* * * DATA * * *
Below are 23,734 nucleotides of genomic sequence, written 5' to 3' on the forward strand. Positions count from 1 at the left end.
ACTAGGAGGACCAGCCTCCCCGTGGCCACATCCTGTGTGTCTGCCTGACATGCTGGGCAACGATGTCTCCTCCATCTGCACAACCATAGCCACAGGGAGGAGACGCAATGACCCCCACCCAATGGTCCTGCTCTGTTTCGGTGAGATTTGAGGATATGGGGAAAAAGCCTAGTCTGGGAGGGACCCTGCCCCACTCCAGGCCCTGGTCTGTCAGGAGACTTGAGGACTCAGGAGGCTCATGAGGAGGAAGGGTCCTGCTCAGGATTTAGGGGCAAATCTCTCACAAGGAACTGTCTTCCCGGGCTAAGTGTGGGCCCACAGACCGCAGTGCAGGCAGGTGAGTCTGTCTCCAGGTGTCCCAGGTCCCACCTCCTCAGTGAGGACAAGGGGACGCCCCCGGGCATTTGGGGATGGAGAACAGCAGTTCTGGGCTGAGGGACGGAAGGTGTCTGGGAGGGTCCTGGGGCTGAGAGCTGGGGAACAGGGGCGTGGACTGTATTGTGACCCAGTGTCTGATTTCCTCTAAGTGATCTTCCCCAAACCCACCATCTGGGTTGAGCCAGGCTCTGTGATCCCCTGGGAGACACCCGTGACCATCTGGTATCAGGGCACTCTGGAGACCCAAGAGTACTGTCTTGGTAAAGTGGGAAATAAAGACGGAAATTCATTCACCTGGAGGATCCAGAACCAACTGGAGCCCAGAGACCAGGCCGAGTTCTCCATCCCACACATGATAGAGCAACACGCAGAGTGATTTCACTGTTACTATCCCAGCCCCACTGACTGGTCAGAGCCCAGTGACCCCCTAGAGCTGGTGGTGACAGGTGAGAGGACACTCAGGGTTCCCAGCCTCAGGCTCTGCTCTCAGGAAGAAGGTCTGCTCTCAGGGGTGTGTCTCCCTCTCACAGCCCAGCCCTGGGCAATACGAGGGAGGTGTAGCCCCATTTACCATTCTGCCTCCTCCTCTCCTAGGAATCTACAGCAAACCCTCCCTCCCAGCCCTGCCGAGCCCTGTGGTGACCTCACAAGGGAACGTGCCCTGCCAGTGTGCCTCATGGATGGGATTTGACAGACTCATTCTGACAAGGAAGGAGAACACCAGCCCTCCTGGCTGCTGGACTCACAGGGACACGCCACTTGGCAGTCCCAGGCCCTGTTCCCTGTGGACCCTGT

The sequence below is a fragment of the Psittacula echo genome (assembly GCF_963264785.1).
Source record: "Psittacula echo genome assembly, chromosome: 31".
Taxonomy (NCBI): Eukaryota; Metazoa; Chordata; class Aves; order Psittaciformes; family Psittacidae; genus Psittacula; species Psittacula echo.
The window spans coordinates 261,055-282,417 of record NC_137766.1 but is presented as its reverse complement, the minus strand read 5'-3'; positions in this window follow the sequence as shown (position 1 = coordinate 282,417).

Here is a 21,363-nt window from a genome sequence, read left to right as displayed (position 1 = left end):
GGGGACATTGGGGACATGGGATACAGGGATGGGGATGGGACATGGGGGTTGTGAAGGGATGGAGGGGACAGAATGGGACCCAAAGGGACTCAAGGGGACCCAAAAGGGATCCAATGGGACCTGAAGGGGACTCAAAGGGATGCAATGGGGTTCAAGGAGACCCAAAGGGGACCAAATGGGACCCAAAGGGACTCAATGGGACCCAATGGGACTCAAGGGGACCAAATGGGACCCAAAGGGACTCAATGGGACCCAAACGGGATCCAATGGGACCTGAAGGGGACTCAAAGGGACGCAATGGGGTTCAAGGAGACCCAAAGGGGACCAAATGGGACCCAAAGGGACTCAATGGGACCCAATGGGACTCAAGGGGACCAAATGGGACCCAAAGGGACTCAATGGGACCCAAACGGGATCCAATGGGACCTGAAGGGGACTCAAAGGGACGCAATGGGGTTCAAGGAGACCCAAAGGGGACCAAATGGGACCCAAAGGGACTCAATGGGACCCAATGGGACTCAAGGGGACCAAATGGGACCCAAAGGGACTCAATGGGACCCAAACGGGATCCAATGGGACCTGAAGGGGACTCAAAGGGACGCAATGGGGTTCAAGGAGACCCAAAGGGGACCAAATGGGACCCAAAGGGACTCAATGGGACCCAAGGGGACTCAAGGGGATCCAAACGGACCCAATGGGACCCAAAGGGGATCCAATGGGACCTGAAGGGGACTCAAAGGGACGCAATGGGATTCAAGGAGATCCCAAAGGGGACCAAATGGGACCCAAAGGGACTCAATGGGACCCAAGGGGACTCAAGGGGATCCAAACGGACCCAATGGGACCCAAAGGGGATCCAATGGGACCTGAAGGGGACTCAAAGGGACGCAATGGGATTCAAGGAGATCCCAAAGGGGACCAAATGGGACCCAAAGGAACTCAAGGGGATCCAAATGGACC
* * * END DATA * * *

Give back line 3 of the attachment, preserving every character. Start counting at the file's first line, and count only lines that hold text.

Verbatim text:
The sequence below is a fragment of the Psittacula echo genome (assembly GCF_963264785.1).